Since time immemorial, women have used what is sometimes the most powerful tool — and, at other times, the only tool — to get a message across: their bodies.
When Lady Godiva took pity on a heavily-taxed public under her husband, she stripped naked and rode through the streets of Coventry in protest. When women suffragists were fighting for the right to vote, the “bloomer” pants they wore shocked and incensed onlookers. And when large crowds of women decided to protest the 1968 Miss America pageant, off came the bras.
(By the way, the power of the female body to elicit a reaction isn’t always used to transmit a message of female empowerment: Housewives in Malaysia are suggesting women should greet their husbands with “sexy clothes and alluring smiles” to curb domestic violence and visits to prostitutes.)
SlutWalks, the 2011 movement against rape and sexual abuse, appears to be putting to use the body-conscious lessons of its predecessors. During the walks, women take to the streets in suggestive clothing to make the statement that what women wear should have no impact on how men treat them.
Self-described feminist evangelist Jessica Valenti hailed SlutWalks as the future of feminism in a June 3 opinion piece in The Post’s Outlook section. Valenti, who points out that today’s feminist organizers, such as those who volunteer and work for organizations like Planned Parenthood, are often on the defensive. Valenti acknowledges that SlutWalks is a bolder alternative for obvious reasons, but adds that the events’s biggest strength doesn’t revolve around the female body. Rather, it’s that women are using an online message board to springboard feminist anger into a global movement.
SlutWalks is also addressing familiar questions: Does suggestive clothing mean a woman “asked for it”? (Research indicates no.) Does a woman asserting her sexuality in such a way reclaim a world like “slut”? (The feminist community is divided over whether slut is a word it really wants to own.)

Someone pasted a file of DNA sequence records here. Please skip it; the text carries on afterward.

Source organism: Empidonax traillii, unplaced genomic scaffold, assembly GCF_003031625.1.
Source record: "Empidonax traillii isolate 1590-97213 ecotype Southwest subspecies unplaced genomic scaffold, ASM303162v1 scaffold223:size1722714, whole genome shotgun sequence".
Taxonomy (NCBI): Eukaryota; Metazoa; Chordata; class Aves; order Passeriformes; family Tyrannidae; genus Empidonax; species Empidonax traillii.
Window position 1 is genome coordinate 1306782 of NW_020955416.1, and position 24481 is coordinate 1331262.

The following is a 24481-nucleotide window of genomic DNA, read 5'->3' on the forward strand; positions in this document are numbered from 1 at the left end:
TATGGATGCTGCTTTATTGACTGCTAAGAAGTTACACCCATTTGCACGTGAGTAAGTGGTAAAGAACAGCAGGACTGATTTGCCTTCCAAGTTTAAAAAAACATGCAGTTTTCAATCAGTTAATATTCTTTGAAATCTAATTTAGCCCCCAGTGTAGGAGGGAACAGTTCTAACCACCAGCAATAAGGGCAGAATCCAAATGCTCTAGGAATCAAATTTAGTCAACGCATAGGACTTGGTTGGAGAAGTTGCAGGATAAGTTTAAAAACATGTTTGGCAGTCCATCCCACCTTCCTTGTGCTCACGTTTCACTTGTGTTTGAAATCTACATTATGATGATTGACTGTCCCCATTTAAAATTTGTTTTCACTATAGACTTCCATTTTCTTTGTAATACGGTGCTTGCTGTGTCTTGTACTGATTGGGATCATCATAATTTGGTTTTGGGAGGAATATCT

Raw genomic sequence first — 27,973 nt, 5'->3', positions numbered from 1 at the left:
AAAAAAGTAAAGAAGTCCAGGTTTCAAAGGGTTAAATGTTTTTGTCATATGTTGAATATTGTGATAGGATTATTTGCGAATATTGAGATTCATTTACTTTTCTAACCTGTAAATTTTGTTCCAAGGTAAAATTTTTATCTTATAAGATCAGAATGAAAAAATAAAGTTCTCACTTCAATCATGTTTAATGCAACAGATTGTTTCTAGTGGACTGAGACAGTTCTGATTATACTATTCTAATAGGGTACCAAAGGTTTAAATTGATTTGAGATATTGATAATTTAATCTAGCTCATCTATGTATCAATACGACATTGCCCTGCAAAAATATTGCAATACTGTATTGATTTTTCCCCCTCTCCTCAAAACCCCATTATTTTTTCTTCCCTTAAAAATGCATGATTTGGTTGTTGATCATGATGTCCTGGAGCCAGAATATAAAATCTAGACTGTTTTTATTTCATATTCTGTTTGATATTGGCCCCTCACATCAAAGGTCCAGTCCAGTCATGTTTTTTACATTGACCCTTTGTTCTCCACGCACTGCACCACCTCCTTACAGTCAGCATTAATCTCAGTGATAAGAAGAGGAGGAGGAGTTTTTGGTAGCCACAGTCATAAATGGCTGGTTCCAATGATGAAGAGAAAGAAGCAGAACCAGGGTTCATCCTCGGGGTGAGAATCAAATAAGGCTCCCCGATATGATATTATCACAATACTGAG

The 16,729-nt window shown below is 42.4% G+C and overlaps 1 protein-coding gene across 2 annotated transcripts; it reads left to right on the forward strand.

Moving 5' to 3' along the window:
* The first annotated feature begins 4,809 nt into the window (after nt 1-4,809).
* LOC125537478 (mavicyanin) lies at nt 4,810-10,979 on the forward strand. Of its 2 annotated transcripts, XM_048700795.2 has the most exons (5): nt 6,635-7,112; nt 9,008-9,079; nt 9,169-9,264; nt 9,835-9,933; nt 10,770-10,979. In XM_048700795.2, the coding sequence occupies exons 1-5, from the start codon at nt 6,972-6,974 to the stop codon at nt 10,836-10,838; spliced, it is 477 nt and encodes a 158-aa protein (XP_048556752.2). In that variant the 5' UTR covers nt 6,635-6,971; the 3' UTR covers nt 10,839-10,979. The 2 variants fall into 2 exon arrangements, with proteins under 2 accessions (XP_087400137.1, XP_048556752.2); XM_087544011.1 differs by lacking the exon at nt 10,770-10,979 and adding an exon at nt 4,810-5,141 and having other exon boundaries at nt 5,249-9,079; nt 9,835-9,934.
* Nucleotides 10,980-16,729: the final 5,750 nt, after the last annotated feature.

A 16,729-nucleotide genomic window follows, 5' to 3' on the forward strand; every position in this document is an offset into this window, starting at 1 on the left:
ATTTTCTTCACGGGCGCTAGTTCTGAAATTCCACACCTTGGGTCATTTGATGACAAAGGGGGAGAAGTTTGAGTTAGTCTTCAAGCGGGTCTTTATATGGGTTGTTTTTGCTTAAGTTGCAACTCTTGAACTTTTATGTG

Washington Post readers are also divided over the issue. Appropriate or not, it’s notable that a number of this article’s readers drew comparisons between property theft and rape in the comments.
“For example, let’s say I own a brand new car with an awesome stereo and I leave it parked, unlocked with the keys in the ignition in a very bad area of town ...” user andrew23boyle wrote.
(You can guess how this scenario ends.)
As a woman interested in sex and gender issues — but one who stops short of the “feminist” label — the question for me is this: Will the viral nature of SlutWalks burn the movement out before a wider cultural dialogue takes hold? And, to that end, has the similarly themed, longtime event “Take Back the Night” survived because it’s, for lack of a better word, quieter? I’d like to ask Valenti herself those questions when she joins our site for a chat today at 2 p.m. What would you ask?
Some updates from the chat with Valenti:
Q: I know a lot of people who respond to discussions with “Sure, women shouldn’t get raped for what they are wearing, BUT they still shouldn’t dress like that.” What do you say to them? Is there anything valid that could follow that “but”?
I tell folks who talk about rape in this way that clothing has absolutely nothing to do with whether or not women get attacked. There is no research showing a link between clothing and sexual assault. I also think it’s telling that you very rarely (if ever) hear this argument about clothing directed at male victims of rape.Q: Do you think the focus on the word ‘slut’ and the organizers’ claim to have ‘reclaimed; the word has derailed the conversation and distracted from the real issues (i.e. fighting rape culture, ending sexual assault and victim blaming)?
This is a really great question - and it’s something I worried about when I first heard of SlutWalks. I figured that the majority of media coverage would miss the point, but I have to say I’ve been pleasantly surprised. I think that the marches have gotten coverage that make it clear that they’re about battling rape and victim blaming. If anything, I think that the marches and the attention they’ve gotten have created more conversations about how we can stop rape culture.